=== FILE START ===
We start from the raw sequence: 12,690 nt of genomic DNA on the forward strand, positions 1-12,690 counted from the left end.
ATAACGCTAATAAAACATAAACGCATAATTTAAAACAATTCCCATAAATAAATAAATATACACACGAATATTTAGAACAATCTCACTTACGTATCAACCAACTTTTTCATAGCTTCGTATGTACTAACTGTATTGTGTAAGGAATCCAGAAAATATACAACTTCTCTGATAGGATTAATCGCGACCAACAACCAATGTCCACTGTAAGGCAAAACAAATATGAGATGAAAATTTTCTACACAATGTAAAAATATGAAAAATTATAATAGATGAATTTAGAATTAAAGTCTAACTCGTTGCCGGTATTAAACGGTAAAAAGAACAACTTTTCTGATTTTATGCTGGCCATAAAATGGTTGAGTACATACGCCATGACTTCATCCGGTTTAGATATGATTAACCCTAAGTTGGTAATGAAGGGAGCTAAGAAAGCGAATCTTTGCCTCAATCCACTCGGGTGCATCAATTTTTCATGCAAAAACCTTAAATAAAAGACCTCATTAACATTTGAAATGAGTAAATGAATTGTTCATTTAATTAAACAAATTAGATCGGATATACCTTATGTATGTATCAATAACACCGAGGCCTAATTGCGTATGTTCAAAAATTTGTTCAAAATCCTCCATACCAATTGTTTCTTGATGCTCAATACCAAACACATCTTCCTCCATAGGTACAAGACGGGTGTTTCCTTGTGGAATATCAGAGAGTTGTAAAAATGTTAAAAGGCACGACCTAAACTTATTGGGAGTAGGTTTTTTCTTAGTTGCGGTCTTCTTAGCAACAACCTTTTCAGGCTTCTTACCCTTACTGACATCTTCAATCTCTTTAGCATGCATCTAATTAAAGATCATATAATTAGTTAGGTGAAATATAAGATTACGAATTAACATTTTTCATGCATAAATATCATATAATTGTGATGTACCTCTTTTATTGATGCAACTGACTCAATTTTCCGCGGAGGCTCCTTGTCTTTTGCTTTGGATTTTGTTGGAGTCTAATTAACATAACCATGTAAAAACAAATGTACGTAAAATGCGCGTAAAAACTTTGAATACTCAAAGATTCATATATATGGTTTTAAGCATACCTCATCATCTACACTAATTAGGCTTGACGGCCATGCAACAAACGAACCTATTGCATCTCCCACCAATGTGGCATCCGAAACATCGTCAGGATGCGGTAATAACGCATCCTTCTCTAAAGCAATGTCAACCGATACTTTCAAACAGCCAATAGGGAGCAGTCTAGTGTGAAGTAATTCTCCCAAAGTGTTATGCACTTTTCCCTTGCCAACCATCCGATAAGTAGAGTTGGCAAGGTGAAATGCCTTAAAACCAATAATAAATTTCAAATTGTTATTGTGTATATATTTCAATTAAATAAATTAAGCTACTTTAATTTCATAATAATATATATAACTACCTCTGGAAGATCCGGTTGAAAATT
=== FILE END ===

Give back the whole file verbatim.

We start from the raw sequence: 12,690 nt of genomic DNA on the forward strand, positions 1-12,690 counted from the left end.
ATAACGCTAATAAAACATAAACGCATAATTTAAAACAATTCCCATAAATAAATAAATATACACACGAATATTTAGAACAATCTCACTTACGTATCAACCAACTTTTTCATAGCTTCGTATGTACTAACTGTATTGTGTAAGGAATCCAGAAAATATACAACTTCTCTGATAGGATTAATCGCGACCAACAACCAATGTCCACTGTAAGGCAAAACAAATATGAGATGAAAATTTTCTACACAATGTAAAAATATGAAAAATTATAATAGATGAATTTAGAATTAAAGTCTAACTCGTTGCCGGTATTAAACGGTAAAAAGAACAACTTTTCTGATTTTATGCTGGCCATAAAATGGTTGAGTACATACGCCATGACTTCATCCGGTTTAGATATGATTAACCCTAAGTTGGTAATGAAGGGAGCTAAGAAAGCGAATCTTTGCCTCAATCCACTCGGGTGCATCAATTTTTCATGCAAAAACCTTAAATAAAAGACCTCATTAACATTTGAAATGAGTAAATGAATTGTTCATTTAATTAAACAAATTAGATCGGATATACCTTATGTATGTATCAATAACACCGAGGCCTAATTGCGTATGTTCAAAAATTTGTTCAAAATCCTCCATACCAATTGTTTCTTGATGCTCAATACCAAACACATCTTCCTCCATAGGTACAAGACGGGTGTTTCCTTGTGGAATATCAGAGAGTTGTAAAAATGTTAAAAGGCACGACCTAAACTTATTGGGAGTAGGTTTTTTCTTAGTTGCGGTCTTCTTAGCAACAACCTTTTCAGGCTTCTTACCCTTACTGACATCTTCAATCTCTTTAGCATGCATCTAATTAAAGATCATATAATTAGTTAGGTGAAATATAAGATTACGAATTAACATTTTTCATGCATAAATATCATATAATTGTGATGTACCTCTTTTATTGATGCAACTGACTCAATTTTCCGCGGAGGCTCCTTGTCTTTTGCTTTGGATTTTGTTGGAGTCTAATTAACATAACCATGTAAAAACAAATGTACGTAAAATGCGCGTAAAAACTTTGAATACTCAAAGATTCATATATATGGTTTTAAGCATACCTCATCATCTACACTAATTAGGCTTGACGGCCATGCAACAAACGAACCTATTGCATCTCCCACCAATGTGGCATCCGAAACATCGTCAGGATGCGGTAATAACGCATCCTTCTCTAAAGCAATGTCAACCGATACTTTCAAACAGCCAATAGGGAGCAGTCTAGTGTGAAGTAATTCTCCCAAAGTGTTATGCACTTTTCCCTTGCCAACCATCCGATAAGTAGAGTTGGCAAGGTGAAATGCCTTAAAACCAATAATAAATTTCAAATTGTTATTGTGTATATATTTCAATTAAATAAATTAAGCTACTTTAATTTCATAATAATATATATAACTACCTCTGGAAGATCCGGTTGAAAATT